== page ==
Claudiu Persoiu

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Software adoption rate and web development

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How does the rate of adoption of new software products and/or version influences the software development for Web and client-server type products?
From the perspective of a web developer, we are restricted by the servers for which we develop and our client’s browsers. Compromise often go very far for the sake of meeting a more broader market.

PHP

Currently stable version of PHP is 5.3.0, but using this version in production would be a childish decision. The version has been out for a little while and the probability to find this version on the hosting servers is very slim.

Of course, a more appropriate version is 5.2.10.  And yet, if version 5 was released almost 5 years now, why a popular framework like CakePHP yet uses the advantages brought by this version? Because until recently an important part of shared hosting servers that have support for PHP, still had version 4.

How is this translated in production? If you don’t develop internal products, or on your own servers, or servers which you can control, you should be aware that your product should be compatible with older PHP versions, and the new features of the language should not be used in production.
Ridiculous and sad but true.
PHP 5.3 brings quite a lot of new features,  but until these features can be used in production few years will have to pass. And until they get in frameworks probably even more (ie namespaces are useful in frameworks).

MySQL

Current stable version is 5.1.36. 5.x version, released in2005 brought many new features, some of them are: stored routines (functions and procedures), triggers, views, cursors, information schema, etc.

Stored routines is probably one of the biggest changes. They are probably most known from Oracle PL/SQL, although MySQL has implemented from the ANSI SQL 2003standard.

Because MySQL 5.0 was in beta for a long time, the rate of adoption is very low. Again, after almost 4 years since the version was released, and it is not yet sufficiently widespred.

Conclusion, simply put it is not recommended the use of the new features if you can not control the version on the server.

Browsers and JavaScrip

The browser problem affects both developers and designers.

Probably the oldest browser still used on a large enough scale is Internet Explorer 6. It was launched in 2001 and after 8 years it is still used by ~ 30% of users.

JavaScript in 2001 was still considered a scripting language infant, which was mostly used for visual effects.

After the “discovery” of AJAX in 2005 , JavaScript was reborn. JavaScript was not just a scripting language used for reduced visual effects, but was regarded as a technology of the future.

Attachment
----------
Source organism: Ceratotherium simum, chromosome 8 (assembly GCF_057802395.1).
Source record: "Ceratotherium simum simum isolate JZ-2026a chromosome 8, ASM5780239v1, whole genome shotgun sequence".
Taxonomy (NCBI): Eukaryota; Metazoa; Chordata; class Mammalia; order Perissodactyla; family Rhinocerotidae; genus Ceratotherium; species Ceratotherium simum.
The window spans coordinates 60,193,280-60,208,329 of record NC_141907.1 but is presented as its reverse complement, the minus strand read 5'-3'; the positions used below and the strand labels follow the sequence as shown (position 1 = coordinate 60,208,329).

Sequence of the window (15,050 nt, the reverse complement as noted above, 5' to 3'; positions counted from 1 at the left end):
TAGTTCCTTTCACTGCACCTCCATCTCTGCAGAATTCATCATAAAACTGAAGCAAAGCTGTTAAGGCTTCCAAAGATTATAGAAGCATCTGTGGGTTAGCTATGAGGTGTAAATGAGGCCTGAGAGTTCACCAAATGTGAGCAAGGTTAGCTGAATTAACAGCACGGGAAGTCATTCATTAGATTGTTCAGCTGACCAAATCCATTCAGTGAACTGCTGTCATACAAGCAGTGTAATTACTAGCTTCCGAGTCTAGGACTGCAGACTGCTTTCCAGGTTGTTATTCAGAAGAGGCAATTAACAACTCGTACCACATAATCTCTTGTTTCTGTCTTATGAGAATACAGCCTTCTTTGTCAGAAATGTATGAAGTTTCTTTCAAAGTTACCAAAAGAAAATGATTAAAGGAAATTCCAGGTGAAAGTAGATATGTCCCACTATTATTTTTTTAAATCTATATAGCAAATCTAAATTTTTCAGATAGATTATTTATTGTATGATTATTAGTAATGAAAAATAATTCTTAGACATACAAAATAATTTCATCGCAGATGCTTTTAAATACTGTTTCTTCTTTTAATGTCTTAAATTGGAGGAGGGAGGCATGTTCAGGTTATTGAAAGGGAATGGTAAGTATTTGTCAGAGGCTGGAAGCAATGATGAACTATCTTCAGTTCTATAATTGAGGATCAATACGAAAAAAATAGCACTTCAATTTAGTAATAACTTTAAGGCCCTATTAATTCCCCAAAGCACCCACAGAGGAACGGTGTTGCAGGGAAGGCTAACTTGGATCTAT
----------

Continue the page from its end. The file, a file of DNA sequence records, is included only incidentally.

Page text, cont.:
Browsers such as FireFox, Opera, Google Chrome or Safari have made progress to improve the speed of JavaScript execution. Even Internet Explorer 8 works better with JavaScript, but it is far from being as popular as version 6. And for the problem to be complete, Microsoft has a big issue with keeping the compatibility between their products.

The reason for this problem in adoption of new versions of Internet Explorer is the operating system. The most popular operating system is Microsoft Windows XP and it has pre-installed Internet Explorer 6. Given that Windows Vista had a fairly low adoption rate because of the initial bugs, drivers issues, resource consumption, and other problems, meant that Windows XP was still very popular. Of course not everyone using Windows XP use IE 6, many have updated or simply use another browser. But still many of them are using the browser that is default.

Speaking of this, Windows 7 will be distributed in Europe without IE installed. I’m very curious how will this influence the browsers market.

Lately “smart phones” and PDA devices have become increasingly popular. A lot of people use them to navigate on the Internet. So after the issues related to browsers on PCs, now there is a hole new set of issues on mobile device browsers.

For instance, my phone came with two browsers: Internet Explorer and Opera. Internet Explorer Mobile is terrible, so I’m using Opera which does a good job.

The problem is that many PDA / smart phone devices with Windows Mobile OS only have Internet Explorer in standard, and the previous problem returns.
When it comes to the famous Apple iPhone, Safari browser is used (and I believe that you can’t install another browser, but I’m not sure if that is true any longer).
So when you create an interface or a JavaScript application, you must take into account several aspects such as:

  • device(eg PC, PDA, smart phone etc.)
  • operating system (eg Windows, Linux, Mac, Symbian etc.)
  • browsers and there versions (eg Internet Explorer 6,7,8; FireFox, Safari, Opera etc.)
  • HTML 5 is almost here, but when it comes to browsers, I wonder when will we be able to use it on a large scale, given that the market is currently dominated by IE 6 and 7.

    I give it about 5 years…

    Written by Claudiu Persoiu

    15 July 2009 at 9:55 PM

    2 Responses to 'Software adoption rate and web development'

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    1. Ma bucur ca si tu esti un avid sustinator Opera. Suntem rari observ eu, dar sper sa deschida si restu’ ochii candva

      sEA.Cat

      22 July 2009 at 11:50 PM

    2. Doar cand vine vorba de mobil…

      admin

      23 July 2009 at 12:10 AM

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